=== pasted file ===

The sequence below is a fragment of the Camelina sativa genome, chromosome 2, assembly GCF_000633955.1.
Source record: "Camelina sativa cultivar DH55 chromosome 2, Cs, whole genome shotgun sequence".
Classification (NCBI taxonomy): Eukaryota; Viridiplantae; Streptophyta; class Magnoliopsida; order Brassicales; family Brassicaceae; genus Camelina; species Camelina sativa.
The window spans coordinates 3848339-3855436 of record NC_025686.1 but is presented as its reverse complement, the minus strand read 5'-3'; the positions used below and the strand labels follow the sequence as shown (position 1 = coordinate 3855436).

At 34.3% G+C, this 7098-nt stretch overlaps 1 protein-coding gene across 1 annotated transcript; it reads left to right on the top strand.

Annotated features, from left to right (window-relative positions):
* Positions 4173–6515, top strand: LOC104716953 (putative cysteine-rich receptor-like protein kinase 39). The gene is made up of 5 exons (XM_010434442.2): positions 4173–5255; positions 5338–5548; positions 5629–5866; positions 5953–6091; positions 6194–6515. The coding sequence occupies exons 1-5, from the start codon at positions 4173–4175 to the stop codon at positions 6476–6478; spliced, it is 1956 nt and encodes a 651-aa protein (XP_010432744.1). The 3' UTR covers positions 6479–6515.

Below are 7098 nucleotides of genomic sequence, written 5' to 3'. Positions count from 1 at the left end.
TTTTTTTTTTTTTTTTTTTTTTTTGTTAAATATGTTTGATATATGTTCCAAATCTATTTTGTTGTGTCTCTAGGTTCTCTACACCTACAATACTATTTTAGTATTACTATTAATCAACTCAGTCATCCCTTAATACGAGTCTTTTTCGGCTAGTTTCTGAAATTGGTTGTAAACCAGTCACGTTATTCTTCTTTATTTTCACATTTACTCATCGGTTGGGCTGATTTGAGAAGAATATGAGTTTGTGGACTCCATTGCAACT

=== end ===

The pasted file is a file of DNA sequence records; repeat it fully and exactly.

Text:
The sequence below is a fragment of the Camelina sativa genome, chromosome 2, assembly GCF_000633955.1.
Source record: "Camelina sativa cultivar DH55 chromosome 2, Cs, whole genome shotgun sequence".
Classification (NCBI taxonomy): Eukaryota; Viridiplantae; Streptophyta; class Magnoliopsida; order Brassicales; family Brassicaceae; genus Camelina; species Camelina sativa.
The window spans coordinates 3848339-3855436 of record NC_025686.1 but is presented as its reverse complement, the minus strand read 5'-3'; the positions used below and the strand labels follow the sequence as shown (position 1 = coordinate 3855436).

At 34.3% G+C, this 7098-nt stretch overlaps 1 protein-coding gene across 1 annotated transcript; it reads left to right on the top strand.

Annotated features, from left to right (window-relative positions):
* Positions 4173–6515, top strand: LOC104716953 (putative cysteine-rich receptor-like protein kinase 39). The gene is made up of 5 exons (XM_010434442.2): positions 4173–5255; positions 5338–5548; positions 5629–5866; positions 5953–6091; positions 6194–6515. The coding sequence occupies exons 1-5, from the start codon at positions 4173–4175 to the stop codon at positions 6476–6478; spliced, it is 1956 nt and encodes a 651-aa protein (XP_010432744.1). The 3' UTR covers positions 6479–6515.

Below are 7098 nucleotides of genomic sequence, written 5' to 3'. Positions count from 1 at the left end.
TTTTTTTTTTTTTTTTTTTTTTTTGTTAAATATGTTTGATATATGTTCCAAATCTATTTTGTTGTGTCTCTAGGTTCTCTACACCTACAATACTATTTTAGTATTACTATTAATCAACTCAGTCATCCCTTAATACGAGTCTTTTTCGGCTAGTTTCTGAAATTGGTTGTAAACCAGTCACGTTATTCTTCTTTATTTTCACATTTACTCATCGGTTGGGCTGATTTGAGAAGAATATGAGTTTGTGGACTCCATTGCAACT